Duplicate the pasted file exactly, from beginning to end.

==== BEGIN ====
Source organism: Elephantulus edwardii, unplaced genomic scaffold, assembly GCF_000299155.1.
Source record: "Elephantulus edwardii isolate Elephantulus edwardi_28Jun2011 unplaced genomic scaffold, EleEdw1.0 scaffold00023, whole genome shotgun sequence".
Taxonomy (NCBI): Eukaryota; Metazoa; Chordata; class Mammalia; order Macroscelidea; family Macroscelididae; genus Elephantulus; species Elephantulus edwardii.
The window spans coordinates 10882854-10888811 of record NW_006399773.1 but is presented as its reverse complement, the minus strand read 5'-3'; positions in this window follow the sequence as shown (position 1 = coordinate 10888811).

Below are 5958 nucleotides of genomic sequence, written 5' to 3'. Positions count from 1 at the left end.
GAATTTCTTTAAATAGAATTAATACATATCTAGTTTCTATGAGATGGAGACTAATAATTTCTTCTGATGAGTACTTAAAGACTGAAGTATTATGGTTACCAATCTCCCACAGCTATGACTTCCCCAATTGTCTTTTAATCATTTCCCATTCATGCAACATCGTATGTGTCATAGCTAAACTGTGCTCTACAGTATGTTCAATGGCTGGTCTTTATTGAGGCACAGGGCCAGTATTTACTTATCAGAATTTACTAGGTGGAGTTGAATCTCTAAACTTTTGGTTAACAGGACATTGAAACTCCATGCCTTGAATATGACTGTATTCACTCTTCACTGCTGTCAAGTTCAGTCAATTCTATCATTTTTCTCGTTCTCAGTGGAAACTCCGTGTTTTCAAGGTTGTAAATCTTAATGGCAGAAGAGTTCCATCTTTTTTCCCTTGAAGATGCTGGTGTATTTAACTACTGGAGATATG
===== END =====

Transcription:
Source organism: Elephantulus edwardii, unplaced genomic scaffold, assembly GCF_000299155.1.
Source record: "Elephantulus edwardii isolate Elephantulus edwardi_28Jun2011 unplaced genomic scaffold, EleEdw1.0 scaffold00023, whole genome shotgun sequence".
Taxonomy (NCBI): Eukaryota; Metazoa; Chordata; class Mammalia; order Macroscelidea; family Macroscelididae; genus Elephantulus; species Elephantulus edwardii.
The window spans coordinates 10882854-10888811 of record NW_006399773.1 but is presented as its reverse complement, the minus strand read 5'-3'; positions in this window follow the sequence as shown (position 1 = coordinate 10888811).

Below are 5958 nucleotides of genomic sequence, written 5' to 3'. Positions count from 1 at the left end.
GAATTTCTTTAAATAGAATTAATACATATCTAGTTTCTATGAGATGGAGACTAATAATTTCTTCTGATGAGTACTTAAAGACTGAAGTATTATGGTTACCAATCTCCCACAGCTATGACTTCCCCAATTGTCTTTTAATCATTTCCCATTCATGCAACATCGTATGTGTCATAGCTAAACTGTGCTCTACAGTATGTTCAATGGCTGGTCTTTATTGAGGCACAGGGCCAGTATTTACTTATCAGAATTTACTAGGTGGAGTTGAATCTCTAAACTTTTGGTTAACAGGACATTGAAACTCCATGCCTTGAATATGACTGTATTCACTCTTCACTGCTGTCAAGTTCAGTCAATTCTATCATTTTTCTCGTTCTCAGTGGAAACTCCGTGTTTTCAAGGTTGTAAATCTTAATGGCAGAAGAGTTCCATCTTTTTTCCCTTGAAGATGCTGGTGTATTTAACTACTGGAGATATG